Oh damsel,

Beauty! was that her name?
Hid a crown of a thousand
Myrtle or compell a duel
of Vesta and of Venus;
Oh damsel,

Angelic and lily-white
Vanilla fairness personified;
Effortless grace was it
granted with her face?
Oh damsel,

If to her share some errors fell,
I looked on her face, forgot'em all;
To realise then a celestial bungle
Why? Why thus did You do!
Oh damsel,

Here; the beholder's eye
Let her partake a moment
and look to a mirror, Eye
the beauty of her being I saw
Oh damsel, Oh damsel!



A few days ago, I was sitting at an eatery with a friend when a couple and their daughter walked in. The father entered followed by the girl - maybe just out of her teens - who was walking-in lazily holding her mother's hand. I remember her face as one of the fairest faces ever seen. Not that she was of fair colour or that she was beautiful to the materialistic sense; but there was certain kind of calm on her face, simplicity, peace and yet at the same time some anxiety, curiosity glimpsed there. She instantly struck me as beautiful. It was odd that while her parents ordered some parcel, she toyed with the imitation fruits kept on the parcel counter; it didn't suit her age. That was when I remembered Alexander Pope's lines : If to her share some female errors fall, Look on her face, and you'll forget them all.(I knew though the line's context is far apart.)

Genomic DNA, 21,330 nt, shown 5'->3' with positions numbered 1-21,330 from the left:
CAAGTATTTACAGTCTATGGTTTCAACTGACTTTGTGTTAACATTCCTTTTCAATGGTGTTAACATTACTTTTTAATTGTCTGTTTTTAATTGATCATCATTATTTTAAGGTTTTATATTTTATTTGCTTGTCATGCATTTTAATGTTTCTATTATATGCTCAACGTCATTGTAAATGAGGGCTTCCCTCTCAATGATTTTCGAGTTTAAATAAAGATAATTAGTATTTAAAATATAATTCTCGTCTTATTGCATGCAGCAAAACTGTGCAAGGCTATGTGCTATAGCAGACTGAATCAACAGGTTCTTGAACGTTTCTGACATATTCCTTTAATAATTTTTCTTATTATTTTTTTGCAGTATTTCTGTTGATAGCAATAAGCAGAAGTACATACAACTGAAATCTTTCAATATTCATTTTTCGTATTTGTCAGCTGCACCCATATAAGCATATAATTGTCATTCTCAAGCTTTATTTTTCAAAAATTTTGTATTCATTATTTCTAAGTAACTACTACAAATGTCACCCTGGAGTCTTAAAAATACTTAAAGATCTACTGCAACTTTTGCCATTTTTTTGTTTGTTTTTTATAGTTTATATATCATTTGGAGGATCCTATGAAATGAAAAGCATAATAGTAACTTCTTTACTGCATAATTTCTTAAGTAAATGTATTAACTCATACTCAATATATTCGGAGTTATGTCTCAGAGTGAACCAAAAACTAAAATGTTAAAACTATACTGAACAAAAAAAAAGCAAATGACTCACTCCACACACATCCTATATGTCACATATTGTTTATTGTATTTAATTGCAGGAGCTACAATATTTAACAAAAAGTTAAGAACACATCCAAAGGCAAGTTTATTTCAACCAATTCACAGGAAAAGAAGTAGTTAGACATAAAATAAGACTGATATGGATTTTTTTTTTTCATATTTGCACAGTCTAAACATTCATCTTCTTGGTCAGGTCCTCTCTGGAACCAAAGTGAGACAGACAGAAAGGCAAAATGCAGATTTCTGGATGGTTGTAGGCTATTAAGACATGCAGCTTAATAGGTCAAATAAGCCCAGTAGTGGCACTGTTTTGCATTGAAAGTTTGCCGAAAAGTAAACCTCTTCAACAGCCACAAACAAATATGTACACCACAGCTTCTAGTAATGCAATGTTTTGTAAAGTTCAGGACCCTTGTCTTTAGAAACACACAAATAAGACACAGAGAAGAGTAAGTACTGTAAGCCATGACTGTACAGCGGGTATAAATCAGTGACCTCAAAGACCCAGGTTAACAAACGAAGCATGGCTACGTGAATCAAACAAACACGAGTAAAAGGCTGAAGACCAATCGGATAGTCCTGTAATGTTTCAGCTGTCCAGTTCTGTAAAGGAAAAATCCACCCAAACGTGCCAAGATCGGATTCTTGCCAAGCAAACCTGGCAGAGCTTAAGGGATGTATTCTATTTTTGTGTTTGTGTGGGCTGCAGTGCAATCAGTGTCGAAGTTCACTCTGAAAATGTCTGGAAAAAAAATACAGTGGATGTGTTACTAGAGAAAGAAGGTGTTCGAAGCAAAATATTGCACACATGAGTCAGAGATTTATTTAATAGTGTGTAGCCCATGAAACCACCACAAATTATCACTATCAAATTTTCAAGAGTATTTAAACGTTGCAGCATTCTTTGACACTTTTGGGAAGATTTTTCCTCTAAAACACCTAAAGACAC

But it doesn't end yet; just then she picked up a fake apple from the basket, looked at her mom and asked her innocently, "Mamma, is this an apple?" - Yes dear - "Is it red?"
Then did I realise, the beautiful girl had no vision.
Not that I pity her for that, I am not sure if that is the right thing to do, it could be like mocking her but in a different way. But I did wish that she could for once see, atleast see herself.